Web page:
Olive oil may help prevent and even fight breast cancer, according to a study conducted by researchers from the Universitat Autònoma de Barcelona, Spain, and published in the journal Carcinogenesis.
The researchers found that olive oil appeared to protect rat DNA from the damage that can lead to cancer. Furthermore, it seemed to deactivate key proteins required for the continued survival of breast cancer cells.
Because the benefits were only seen in rats who consumed olive oil over the long term, researcher Eduard Escrich recommends that everyone consume 50 milliliters (10 teaspoons) of high-quality, extra-virgin olive oil each day.
Previous studies have linked olive oil to a lowered risk of certain kinds of cancer. Olive oil is also a critical component of the Mediterranean diet, which is associated with a lower risk of not only cancer, but also heart disease and degenerative diseases such as Alzheimer’s and Parkinson’s.
In another study, conducted by researchers from Barcelona’s Insitut Municial d’Investigacion Medica and published in the journal FASEB, olive oil was found to hamper the activity of genes associated with the hardening of arteries characteristic of heart disease.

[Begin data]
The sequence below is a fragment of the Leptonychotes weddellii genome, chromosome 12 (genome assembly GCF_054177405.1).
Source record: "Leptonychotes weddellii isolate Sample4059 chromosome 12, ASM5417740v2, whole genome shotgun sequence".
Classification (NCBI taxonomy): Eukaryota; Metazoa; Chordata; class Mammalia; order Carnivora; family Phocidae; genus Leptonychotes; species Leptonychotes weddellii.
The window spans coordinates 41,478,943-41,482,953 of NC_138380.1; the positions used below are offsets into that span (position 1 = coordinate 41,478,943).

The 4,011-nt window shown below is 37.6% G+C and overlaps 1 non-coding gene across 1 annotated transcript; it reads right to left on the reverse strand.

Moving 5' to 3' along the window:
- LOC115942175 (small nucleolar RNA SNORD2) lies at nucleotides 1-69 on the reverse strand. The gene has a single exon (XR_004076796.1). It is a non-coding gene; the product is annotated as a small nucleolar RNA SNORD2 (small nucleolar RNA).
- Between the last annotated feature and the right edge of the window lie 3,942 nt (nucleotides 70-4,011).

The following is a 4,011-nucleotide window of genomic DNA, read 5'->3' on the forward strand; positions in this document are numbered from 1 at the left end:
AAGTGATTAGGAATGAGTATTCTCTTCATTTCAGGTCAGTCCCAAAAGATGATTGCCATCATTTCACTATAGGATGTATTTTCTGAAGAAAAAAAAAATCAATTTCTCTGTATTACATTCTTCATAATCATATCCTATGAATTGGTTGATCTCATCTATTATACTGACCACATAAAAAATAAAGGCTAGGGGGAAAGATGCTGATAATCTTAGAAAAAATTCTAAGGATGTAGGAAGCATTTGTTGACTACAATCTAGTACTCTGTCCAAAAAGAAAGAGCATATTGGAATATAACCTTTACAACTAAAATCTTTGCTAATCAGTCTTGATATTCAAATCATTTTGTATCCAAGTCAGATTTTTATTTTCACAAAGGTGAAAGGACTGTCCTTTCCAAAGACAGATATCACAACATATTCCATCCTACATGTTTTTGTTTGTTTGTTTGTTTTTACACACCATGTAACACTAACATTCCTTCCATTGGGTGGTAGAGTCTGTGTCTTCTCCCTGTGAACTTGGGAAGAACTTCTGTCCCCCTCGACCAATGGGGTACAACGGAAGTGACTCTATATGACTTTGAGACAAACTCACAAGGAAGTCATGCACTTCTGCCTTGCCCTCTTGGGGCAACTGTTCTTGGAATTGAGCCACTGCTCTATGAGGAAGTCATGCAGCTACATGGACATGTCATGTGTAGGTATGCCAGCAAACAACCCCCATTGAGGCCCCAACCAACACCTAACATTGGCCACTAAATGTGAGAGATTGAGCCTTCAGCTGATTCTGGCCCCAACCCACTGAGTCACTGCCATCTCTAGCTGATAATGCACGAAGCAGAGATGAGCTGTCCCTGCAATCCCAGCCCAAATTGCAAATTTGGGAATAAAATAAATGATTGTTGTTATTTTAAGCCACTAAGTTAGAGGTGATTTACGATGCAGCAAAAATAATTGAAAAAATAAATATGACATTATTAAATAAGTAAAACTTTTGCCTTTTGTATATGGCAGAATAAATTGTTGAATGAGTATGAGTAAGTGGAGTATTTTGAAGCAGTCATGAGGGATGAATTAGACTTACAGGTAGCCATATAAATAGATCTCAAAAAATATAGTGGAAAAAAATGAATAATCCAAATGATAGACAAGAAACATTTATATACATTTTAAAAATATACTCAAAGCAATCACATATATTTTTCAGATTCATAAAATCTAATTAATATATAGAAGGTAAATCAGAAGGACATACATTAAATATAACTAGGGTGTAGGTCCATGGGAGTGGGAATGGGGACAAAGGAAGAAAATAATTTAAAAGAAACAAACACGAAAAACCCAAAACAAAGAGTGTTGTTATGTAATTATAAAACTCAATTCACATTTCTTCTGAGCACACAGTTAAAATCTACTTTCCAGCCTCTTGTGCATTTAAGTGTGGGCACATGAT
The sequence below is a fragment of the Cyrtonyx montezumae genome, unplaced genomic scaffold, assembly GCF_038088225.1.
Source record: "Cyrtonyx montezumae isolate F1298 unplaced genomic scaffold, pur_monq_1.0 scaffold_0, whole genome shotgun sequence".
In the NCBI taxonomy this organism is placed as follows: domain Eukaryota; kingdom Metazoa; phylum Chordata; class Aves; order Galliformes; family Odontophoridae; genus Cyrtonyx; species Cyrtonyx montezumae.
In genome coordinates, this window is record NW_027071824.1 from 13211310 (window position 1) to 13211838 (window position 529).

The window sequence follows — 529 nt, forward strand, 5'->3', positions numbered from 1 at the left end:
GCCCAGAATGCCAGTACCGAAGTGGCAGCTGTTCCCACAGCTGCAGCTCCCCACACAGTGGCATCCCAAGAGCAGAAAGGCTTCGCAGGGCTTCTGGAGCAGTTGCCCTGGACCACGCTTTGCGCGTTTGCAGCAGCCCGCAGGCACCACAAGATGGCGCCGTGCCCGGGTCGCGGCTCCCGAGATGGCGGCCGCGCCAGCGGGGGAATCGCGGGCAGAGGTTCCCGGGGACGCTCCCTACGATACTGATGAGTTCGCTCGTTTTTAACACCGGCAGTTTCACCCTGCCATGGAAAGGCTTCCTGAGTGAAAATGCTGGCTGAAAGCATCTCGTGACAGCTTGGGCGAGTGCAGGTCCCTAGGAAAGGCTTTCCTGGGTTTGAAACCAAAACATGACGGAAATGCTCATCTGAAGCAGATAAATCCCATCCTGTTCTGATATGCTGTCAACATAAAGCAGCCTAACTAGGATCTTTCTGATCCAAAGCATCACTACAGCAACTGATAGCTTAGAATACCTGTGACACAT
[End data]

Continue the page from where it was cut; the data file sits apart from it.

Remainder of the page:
“Knowing which genes can be modulated by diet in a healthy way can help people select healthy foods,” researcher Maria Isabel Covas said.
“This study is ground-breaking because it shows that olive oil and a Mediterranean diet affect our bodies in a far more significant way than previously believed,” said Gerald Weissmann, editor-in-chief of “FASEB.”
The Mediterranean diet is high in fruit, vegetables, fish, whole grains, and fats from nuts and olive oil. It is low in red meat and dairy, and alcohol (especially red wine) is consumed in moderation. Researchers believe that the healthy fats and antioxidants found in these foods may play a crucial role in the diet’s benefits.
Another classic Mediterranean ingredient, garlic, has been found to destroy breast cancer cells in the laboratory.
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